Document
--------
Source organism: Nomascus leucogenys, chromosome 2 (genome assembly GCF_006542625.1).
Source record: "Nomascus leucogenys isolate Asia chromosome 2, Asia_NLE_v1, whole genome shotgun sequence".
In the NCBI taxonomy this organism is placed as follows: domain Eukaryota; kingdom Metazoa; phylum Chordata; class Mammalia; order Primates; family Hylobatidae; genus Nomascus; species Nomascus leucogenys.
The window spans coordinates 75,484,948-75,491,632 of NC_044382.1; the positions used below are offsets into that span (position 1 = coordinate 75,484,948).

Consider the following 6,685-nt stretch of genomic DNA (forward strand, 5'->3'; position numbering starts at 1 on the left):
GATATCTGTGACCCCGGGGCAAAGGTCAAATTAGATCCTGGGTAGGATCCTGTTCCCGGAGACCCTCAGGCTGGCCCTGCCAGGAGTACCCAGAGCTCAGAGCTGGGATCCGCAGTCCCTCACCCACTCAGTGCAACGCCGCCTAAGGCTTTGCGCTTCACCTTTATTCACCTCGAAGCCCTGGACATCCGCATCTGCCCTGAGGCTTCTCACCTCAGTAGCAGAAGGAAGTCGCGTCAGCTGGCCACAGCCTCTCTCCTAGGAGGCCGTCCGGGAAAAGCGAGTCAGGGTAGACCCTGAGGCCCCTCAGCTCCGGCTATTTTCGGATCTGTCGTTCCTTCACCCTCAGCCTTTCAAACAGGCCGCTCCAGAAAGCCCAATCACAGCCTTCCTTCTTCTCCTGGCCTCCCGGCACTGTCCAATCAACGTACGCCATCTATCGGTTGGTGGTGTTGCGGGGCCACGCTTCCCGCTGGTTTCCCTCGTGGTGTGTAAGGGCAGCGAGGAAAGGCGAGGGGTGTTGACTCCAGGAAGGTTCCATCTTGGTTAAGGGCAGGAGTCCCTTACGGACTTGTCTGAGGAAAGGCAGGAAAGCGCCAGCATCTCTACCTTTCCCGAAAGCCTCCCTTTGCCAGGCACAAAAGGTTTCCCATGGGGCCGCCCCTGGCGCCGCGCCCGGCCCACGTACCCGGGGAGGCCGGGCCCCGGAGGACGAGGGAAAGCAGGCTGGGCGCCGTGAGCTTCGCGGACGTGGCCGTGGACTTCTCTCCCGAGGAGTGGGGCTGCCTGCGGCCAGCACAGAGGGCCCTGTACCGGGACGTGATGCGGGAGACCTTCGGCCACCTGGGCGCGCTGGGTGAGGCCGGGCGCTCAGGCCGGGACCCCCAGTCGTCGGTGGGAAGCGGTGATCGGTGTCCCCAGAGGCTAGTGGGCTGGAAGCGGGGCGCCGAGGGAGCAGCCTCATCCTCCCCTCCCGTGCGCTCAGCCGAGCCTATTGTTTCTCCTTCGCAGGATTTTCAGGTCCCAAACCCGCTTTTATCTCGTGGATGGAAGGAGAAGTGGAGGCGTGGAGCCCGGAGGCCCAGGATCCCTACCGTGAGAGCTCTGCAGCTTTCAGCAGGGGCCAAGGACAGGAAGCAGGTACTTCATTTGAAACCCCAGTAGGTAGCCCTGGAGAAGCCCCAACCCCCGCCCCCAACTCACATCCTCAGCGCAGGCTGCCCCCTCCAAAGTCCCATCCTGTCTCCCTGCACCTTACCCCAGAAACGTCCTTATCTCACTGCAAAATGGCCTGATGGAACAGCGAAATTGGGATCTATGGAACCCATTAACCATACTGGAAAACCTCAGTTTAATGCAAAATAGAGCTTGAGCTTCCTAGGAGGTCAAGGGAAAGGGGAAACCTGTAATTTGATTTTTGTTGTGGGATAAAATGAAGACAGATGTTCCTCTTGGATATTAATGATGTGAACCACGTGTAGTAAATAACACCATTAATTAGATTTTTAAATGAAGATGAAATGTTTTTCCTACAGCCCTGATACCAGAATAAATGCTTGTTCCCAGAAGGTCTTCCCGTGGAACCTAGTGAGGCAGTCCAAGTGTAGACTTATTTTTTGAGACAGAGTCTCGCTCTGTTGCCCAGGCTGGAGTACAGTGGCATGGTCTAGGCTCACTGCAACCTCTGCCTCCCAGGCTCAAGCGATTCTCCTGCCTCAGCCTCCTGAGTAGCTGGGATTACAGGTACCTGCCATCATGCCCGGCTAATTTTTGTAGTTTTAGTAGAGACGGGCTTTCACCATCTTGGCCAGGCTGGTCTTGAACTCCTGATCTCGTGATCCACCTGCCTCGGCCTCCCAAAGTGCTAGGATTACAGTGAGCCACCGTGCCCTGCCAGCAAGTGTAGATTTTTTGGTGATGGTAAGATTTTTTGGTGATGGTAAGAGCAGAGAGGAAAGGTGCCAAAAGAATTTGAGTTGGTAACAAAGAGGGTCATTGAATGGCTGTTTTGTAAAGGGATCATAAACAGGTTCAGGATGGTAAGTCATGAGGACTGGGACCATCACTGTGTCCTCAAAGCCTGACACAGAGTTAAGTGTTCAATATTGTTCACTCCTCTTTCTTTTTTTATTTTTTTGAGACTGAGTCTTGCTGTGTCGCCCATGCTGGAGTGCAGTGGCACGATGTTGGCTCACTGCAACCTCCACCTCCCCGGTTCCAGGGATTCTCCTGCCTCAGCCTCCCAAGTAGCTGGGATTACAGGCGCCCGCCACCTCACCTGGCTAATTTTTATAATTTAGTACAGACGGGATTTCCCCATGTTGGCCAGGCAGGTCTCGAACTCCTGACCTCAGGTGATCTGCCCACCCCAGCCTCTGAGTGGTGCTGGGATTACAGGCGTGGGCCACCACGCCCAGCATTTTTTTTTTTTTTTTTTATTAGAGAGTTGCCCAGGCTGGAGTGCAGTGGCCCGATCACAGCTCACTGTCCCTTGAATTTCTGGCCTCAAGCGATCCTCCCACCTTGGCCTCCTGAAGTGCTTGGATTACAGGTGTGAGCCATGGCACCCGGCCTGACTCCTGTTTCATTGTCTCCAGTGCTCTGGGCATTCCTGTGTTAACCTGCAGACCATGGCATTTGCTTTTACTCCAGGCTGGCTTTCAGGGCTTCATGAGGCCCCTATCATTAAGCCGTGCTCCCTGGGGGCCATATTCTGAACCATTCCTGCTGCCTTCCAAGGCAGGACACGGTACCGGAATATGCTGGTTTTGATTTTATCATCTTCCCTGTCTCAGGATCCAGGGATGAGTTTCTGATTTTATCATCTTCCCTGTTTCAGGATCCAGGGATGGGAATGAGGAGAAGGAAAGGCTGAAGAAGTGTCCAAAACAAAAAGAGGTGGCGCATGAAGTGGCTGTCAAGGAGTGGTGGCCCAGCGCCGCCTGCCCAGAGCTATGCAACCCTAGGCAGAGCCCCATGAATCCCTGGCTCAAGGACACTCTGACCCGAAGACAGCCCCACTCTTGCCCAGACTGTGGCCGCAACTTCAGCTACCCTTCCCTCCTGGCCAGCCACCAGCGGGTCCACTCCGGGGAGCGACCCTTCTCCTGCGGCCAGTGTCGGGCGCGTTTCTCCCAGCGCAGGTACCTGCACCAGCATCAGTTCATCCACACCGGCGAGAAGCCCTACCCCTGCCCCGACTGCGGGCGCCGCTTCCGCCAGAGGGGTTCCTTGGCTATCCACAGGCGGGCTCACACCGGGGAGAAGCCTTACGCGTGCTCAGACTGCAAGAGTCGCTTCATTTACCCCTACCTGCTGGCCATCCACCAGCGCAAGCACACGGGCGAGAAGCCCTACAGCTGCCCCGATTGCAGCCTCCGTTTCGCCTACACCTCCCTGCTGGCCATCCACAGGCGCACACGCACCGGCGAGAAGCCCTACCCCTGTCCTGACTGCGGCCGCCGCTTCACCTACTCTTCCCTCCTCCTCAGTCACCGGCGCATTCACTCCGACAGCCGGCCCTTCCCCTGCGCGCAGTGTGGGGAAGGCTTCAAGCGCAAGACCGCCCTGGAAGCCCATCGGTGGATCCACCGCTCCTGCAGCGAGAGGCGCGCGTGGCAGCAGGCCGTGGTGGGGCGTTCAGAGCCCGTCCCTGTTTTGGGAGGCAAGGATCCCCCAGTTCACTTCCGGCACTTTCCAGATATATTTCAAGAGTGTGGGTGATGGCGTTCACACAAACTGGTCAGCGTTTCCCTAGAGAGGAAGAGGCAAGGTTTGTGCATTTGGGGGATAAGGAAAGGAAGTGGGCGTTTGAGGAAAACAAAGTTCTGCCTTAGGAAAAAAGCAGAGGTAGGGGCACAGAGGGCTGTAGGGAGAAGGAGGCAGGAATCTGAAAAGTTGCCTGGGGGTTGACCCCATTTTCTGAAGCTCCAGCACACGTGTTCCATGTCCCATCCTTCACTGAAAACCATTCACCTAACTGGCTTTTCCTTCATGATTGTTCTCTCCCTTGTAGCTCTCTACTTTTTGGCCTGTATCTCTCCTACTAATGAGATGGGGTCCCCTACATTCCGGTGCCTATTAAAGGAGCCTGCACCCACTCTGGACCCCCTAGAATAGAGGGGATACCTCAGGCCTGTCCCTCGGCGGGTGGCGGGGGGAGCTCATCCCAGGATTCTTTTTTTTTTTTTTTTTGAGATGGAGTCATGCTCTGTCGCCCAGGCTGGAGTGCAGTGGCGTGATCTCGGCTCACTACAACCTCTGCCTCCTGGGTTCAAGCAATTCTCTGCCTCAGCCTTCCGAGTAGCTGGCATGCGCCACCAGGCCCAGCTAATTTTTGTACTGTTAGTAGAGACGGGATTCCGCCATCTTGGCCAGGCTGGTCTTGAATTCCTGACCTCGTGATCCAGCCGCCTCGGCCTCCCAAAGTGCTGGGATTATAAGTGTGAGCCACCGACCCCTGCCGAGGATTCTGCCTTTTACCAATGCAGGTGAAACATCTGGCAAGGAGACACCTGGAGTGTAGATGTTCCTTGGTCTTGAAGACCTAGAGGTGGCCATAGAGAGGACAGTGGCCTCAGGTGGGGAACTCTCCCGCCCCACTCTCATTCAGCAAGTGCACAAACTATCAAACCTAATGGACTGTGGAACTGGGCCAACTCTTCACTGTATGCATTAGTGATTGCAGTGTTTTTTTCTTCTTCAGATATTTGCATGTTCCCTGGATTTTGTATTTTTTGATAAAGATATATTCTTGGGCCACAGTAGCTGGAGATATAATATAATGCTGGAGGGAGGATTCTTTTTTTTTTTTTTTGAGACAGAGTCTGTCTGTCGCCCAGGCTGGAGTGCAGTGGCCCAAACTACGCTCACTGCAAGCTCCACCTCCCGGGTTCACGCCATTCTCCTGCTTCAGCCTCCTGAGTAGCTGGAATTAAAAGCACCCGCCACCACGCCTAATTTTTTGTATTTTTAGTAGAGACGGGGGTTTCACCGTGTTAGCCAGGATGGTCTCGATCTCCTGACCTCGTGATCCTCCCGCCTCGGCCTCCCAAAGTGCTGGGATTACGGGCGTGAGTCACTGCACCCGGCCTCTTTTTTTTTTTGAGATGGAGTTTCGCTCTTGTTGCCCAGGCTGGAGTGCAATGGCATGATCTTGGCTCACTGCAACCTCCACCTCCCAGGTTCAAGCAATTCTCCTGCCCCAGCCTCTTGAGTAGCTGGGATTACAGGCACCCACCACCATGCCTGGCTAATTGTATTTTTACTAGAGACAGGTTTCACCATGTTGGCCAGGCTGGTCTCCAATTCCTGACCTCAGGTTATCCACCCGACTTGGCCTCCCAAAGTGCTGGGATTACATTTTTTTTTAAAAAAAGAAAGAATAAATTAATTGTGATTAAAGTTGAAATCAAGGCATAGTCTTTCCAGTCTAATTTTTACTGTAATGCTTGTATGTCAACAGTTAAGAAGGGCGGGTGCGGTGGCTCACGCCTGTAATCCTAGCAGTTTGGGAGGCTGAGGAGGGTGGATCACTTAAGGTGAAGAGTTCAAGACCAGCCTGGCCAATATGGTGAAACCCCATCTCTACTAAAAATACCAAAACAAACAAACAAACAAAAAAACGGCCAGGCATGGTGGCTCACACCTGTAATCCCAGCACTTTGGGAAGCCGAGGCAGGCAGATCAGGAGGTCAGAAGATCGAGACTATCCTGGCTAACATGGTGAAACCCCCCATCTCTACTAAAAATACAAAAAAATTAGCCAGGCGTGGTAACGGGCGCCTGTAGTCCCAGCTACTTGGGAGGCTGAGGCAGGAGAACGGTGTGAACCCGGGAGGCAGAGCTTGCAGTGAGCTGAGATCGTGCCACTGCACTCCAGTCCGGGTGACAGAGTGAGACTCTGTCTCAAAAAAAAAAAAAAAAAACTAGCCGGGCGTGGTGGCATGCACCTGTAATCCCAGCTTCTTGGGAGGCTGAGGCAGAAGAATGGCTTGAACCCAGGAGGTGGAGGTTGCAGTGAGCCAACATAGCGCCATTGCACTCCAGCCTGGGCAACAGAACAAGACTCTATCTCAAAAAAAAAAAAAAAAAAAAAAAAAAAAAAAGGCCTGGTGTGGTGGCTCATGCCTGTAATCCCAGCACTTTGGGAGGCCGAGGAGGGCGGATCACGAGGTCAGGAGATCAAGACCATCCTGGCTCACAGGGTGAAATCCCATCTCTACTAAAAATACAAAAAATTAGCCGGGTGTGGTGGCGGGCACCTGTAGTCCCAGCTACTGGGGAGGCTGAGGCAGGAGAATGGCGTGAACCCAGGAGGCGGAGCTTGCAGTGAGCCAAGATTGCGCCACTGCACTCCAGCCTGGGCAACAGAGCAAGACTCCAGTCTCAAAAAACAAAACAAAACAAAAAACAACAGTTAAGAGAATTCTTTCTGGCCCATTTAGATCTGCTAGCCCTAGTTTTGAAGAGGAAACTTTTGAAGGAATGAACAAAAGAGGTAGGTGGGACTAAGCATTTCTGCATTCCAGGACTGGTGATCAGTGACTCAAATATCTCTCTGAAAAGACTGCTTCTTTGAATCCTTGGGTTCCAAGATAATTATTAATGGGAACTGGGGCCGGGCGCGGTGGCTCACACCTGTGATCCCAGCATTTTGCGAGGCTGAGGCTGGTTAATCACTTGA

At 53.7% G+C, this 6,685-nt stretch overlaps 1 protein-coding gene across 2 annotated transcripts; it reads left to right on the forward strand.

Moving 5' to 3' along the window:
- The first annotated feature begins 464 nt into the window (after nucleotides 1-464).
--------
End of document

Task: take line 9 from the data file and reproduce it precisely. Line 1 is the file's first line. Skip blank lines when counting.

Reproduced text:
- The first annotated feature begins 464 nt into the window (after nucleotides 1-464).